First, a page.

How prevalent is domestic and family violence in Australia?

In Australia, approximately one woman is killed by her current or former partner every week, often after a history of domestic and family violence

  • 34% of women have experienced physical violence since the age of 15.
  • 17% of women have experienced violence from a current or former partner since the age of 15 (compared to 5.3% of men).
  • 30% of respondents to a 2011 survey on domestic and family violence and the workplace reported they had experienced violence, and 5% of those respondents had experienced violence in the last 12 months.

Why is domestic and family violence a workplace issue?

Domestic and family violence is not just a private or personal issue. When an employee is living with domestic and family violence, there are often very real costs and negative impacts that flow to the workplace.

Health costs: In Australia, intimate partner violence is the leading contributor to death, disability and illness in women aged 15 to 44 years. It is responsible for more of the disease burden in women than many other well-known risk factors, such as smoking and obesity.

Economic costs: In 2002/03 the cost of intimate partner violence to the Australian economy was estimated at $8.1 billion. If no preventative action is taken, this cost is projected to rise to $9.9 billion annually by 2021/22. $235 million of this $9.9 billion will be borne by employers and $609 million will be borne in production-related losses.

Workplace costs: Within the population of women who have experienced violence, or are currently experiencing violence, the Australian Bureau of Statistics estimates that between 55% and 70% are currently in the workforce– that is, approximately 800,000 women, or around one in six female workers. This means that a significant number of Australian workplaces will be impacted by women’s experiences of domestic and family violence.

Some common costs and impacts include:

  • Decreased staff performance and productivity
  • Increased staff turnover and absenteeism
  • Negative impact on the organisation’s reputation and image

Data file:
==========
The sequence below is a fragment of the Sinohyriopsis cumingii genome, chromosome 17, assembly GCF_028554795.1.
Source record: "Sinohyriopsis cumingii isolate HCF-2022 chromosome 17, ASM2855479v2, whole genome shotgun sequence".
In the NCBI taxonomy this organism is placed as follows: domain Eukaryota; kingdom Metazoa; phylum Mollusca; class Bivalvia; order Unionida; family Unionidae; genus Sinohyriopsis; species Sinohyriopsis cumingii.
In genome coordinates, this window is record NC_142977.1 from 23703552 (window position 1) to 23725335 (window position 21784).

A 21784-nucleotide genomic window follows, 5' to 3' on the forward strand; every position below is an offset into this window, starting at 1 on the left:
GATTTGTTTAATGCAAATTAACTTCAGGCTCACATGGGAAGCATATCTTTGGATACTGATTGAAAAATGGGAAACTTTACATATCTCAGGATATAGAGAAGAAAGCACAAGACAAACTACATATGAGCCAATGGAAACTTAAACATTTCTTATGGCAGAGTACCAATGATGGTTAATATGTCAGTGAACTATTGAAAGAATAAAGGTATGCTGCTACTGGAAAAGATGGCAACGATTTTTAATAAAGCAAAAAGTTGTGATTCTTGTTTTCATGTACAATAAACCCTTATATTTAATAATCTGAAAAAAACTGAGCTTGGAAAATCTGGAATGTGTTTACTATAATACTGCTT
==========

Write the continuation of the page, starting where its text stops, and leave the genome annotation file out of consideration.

impacts on employees: Research into the workplace implications of domestic and family violence has demonstrated how such violence can undermine the working lives of both victims and survivors.

The 2011 National Domestic Violence and the Workplace Survey found that nearly half (48%) of respondents who reported experiencing domestic and family violence said the violence had affected their ability to get to work. The main impact of violence was on work performance – 16% of victims and survivors reported being distracted, tired or unwell and 10% needed to take time off work.

Domestic and family violence perpetrated in the workplace: The perpetrator of domestic and family violence may go so far as to target the victim or survivor at work. They may do this through emails, by phone or by turning up at the office in order to try and get the victim/survivor fired or force them to resign. This can be part of an effort to increase control over the victim/survivor– that is, by increasing the victim/survivor’s economic dependency, undermining their self-confidence – or in order to punish them for attempting to leave the violent relationship

Further, women who experience domestic and family violence are also more likely to have lower personal incomes, a disrupted work history, often have to change jobs at short notice and are very often employed in casual or part time work.



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